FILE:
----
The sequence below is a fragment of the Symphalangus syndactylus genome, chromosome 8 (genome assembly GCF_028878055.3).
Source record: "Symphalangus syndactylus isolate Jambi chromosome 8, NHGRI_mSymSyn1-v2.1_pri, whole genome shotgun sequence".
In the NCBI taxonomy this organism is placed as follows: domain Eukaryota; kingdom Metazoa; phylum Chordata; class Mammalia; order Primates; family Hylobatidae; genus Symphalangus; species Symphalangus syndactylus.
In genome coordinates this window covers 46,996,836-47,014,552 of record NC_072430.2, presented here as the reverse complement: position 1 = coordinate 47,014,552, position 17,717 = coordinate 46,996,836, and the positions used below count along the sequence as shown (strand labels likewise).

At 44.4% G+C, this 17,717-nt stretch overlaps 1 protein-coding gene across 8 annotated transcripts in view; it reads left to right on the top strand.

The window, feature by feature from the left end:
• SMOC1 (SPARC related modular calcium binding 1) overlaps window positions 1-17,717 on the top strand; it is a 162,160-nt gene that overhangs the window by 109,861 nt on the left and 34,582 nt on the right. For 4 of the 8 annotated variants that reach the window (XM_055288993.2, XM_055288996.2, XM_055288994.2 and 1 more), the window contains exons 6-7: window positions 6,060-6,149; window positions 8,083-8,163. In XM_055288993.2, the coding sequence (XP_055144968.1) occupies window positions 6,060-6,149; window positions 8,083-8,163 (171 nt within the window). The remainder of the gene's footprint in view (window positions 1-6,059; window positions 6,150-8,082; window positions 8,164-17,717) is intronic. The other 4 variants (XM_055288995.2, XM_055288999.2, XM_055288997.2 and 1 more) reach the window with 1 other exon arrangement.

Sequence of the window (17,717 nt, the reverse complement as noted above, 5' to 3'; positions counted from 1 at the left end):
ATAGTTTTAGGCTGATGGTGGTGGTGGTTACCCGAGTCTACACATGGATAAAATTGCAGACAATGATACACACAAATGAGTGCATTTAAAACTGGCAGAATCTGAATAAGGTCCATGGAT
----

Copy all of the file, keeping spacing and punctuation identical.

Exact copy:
The sequence below is a fragment of the Symphalangus syndactylus genome, chromosome 8 (genome assembly GCF_028878055.3).
Source record: "Symphalangus syndactylus isolate Jambi chromosome 8, NHGRI_mSymSyn1-v2.1_pri, whole genome shotgun sequence".
In the NCBI taxonomy this organism is placed as follows: domain Eukaryota; kingdom Metazoa; phylum Chordata; class Mammalia; order Primates; family Hylobatidae; genus Symphalangus; species Symphalangus syndactylus.
In genome coordinates this window covers 46,996,836-47,014,552 of record NC_072430.2, presented here as the reverse complement: position 1 = coordinate 47,014,552, position 17,717 = coordinate 46,996,836, and the positions used below count along the sequence as shown (strand labels likewise).

At 44.4% G+C, this 17,717-nt stretch overlaps 1 protein-coding gene across 8 annotated transcripts in view; it reads left to right on the top strand.

The window, feature by feature from the left end:
• SMOC1 (SPARC related modular calcium binding 1) overlaps window positions 1-17,717 on the top strand; it is a 162,160-nt gene that overhangs the window by 109,861 nt on the left and 34,582 nt on the right. For 4 of the 8 annotated variants that reach the window (XM_055288993.2, XM_055288996.2, XM_055288994.2 and 1 more), the window contains exons 6-7: window positions 6,060-6,149; window positions 8,083-8,163. In XM_055288993.2, the coding sequence (XP_055144968.1) occupies window positions 6,060-6,149; window positions 8,083-8,163 (171 nt within the window). The remainder of the gene's footprint in view (window positions 1-6,059; window positions 6,150-8,082; window positions 8,164-17,717) is intronic. The other 4 variants (XM_055288995.2, XM_055288999.2, XM_055288997.2 and 1 more) reach the window with 1 other exon arrangement.

Sequence of the window (17,717 nt, the reverse complement as noted above, 5' to 3'; positions counted from 1 at the left end):
ATAGTTTTAGGCTGATGGTGGTGGTGGTTACCCGAGTCTACACATGGATAAAATTGCAGACAATGATACACACAAATGAGTGCATTTAAAACTGGCAGAATCTGAATAAGGTCCATGGAT